Thanks for that.
There are more things in heaven and earth, Horatio,
Than are dreamt of in your philosophy.
-William S.

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Re: Perfection vs. Love, the final battle

Post by AmyJ » 08 Feb 2018, 09:57

swimordie wrote:
26 Aug 2009, 10:14
Are we (lds) striving so hard for perfection because of trying to become like Christ/follow His example?
Sometimes. I honestly think that some of it is self-preservation - we don't want to make choices to end up in a bad place in the next life. This includes pathways that MAY lead us there - even if there is good to be had in the pathway.
swimordie wrote:
26 Aug 2009, 10:14
Where does His example of unconditional love fall in that paradigm?
I think there are 2 developmental processes at play here:
1. We are learning how to be better followers of Christ usually by teaching another generation in some fashion the things we have learned AND/OR reviewing the things that previous generations have taught us. At the start of this process there is a lot of "Don'ts" for safety and best practice reasons - and sometimes it is hard for us to transition from seeing(teaching) that person as someone we are over to someone we are counsel to. It becomes easy to focus on the "how" of obeying the rules without moving onto the "why" of obeying the rules (the highest motivation is love) and "what" the PEMDAS of rules (or rule hierarchy) exists.
2. Along with the first developmental process is the ability to recognize that not everyone is at the same point developmentally and there are plenty of reasons why this is the case. In the last 6 months or so, I ask people things like "what are you working on for yourself, why is this important to you, and how is it going" and then I "mourn" with them if the situation warrants it, or recognize them for their successes. I stopped trying to define the situations that require morning or celebration against some specific rules. I feel I am drawing closer to people by doing this, and that I am drawing closer to God as well.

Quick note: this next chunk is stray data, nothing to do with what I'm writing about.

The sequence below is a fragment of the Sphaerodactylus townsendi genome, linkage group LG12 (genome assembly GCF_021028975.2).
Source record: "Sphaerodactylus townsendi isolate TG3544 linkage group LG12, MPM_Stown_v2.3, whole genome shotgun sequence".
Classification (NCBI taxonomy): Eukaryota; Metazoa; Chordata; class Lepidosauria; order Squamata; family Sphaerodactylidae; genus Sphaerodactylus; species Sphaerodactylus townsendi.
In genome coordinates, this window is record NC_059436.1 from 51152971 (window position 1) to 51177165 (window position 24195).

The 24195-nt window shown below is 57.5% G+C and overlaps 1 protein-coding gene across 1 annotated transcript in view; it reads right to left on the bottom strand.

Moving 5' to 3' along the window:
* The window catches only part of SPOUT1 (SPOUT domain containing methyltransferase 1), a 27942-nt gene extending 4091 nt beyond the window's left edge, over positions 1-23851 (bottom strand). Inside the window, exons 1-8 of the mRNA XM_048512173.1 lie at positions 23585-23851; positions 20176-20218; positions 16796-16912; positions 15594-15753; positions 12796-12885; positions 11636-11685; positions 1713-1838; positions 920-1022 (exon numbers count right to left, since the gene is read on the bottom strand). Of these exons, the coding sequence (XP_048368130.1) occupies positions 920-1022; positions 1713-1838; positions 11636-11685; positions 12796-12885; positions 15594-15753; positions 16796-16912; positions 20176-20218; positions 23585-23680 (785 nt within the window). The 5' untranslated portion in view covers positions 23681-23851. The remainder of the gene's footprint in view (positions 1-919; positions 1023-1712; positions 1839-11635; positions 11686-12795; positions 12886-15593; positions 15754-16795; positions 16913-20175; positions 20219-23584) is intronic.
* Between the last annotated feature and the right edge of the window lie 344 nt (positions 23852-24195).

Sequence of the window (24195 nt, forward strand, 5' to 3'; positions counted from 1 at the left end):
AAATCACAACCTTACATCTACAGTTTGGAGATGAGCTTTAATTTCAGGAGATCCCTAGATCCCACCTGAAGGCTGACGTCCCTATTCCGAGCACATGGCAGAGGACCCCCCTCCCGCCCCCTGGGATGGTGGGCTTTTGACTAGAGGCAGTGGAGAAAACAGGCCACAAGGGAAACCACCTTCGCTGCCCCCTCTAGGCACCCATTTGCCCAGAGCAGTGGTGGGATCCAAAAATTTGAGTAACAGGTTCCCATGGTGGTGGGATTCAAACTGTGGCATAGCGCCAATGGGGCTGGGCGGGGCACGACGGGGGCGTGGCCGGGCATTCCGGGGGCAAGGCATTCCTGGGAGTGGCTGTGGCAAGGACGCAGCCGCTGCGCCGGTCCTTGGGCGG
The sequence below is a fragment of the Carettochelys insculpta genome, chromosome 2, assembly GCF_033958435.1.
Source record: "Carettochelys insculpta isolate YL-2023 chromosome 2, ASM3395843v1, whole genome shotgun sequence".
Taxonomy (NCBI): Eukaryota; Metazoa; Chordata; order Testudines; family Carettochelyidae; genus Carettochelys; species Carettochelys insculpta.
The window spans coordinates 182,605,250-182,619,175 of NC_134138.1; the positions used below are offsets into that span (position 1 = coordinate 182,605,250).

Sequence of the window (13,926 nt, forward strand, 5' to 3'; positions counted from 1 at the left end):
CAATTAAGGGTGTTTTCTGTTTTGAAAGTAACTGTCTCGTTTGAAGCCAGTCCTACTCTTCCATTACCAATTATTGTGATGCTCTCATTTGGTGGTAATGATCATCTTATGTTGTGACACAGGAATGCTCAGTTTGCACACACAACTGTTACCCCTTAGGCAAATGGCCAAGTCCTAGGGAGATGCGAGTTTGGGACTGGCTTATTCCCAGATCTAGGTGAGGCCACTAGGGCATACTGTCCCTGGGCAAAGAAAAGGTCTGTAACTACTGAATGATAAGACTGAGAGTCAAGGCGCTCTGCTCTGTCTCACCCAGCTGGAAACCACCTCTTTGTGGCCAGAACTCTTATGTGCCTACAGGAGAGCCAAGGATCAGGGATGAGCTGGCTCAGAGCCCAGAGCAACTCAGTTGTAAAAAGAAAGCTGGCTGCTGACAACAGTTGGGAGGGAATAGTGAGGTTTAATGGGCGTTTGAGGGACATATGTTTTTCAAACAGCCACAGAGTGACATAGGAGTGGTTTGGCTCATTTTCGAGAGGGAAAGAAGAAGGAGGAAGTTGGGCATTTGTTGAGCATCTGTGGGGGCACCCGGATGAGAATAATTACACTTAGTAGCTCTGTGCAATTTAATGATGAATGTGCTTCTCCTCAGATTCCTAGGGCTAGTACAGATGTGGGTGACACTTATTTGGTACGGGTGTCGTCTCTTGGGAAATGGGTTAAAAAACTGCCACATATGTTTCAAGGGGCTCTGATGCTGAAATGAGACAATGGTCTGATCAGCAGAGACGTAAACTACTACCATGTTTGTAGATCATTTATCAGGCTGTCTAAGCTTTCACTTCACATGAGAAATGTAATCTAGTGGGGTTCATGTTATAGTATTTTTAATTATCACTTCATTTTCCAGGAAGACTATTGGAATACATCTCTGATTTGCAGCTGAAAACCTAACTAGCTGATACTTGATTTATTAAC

swimordie wrote:
26 Aug 2009, 10:14
In my mind, there appears to be a practical conflict: how is love, both giving and receiving, affected by our OCD drive for perfection?
True Love (whether it is tough love, VT, parenting, service to others, or being in a relationship) means continually looking towards how to serve, love, and help others. It is not tied to the expectations of others aside from God because you are loving someone to love them, not to fulfill an obligation (NOTE: A person needs to keep in mind when learning to show or receive love a) there are boundaries/safety issues that need to be resolved first and may be at play b) that love is both about the good uplifting feelings and the grittiness of dealing with mortality (and unwise/immature decisions))

OCD drive for perfection is by it's nature introspective.

Because on multiple levels they are opposite functions, balance is crucial and very hard to achieve for very long.
swimordie wrote:
26 Aug 2009, 10:14
Can perfect love and perfect obedience coincide?
I am staking my life on that through believing in Jesus Christ and in the Atonement.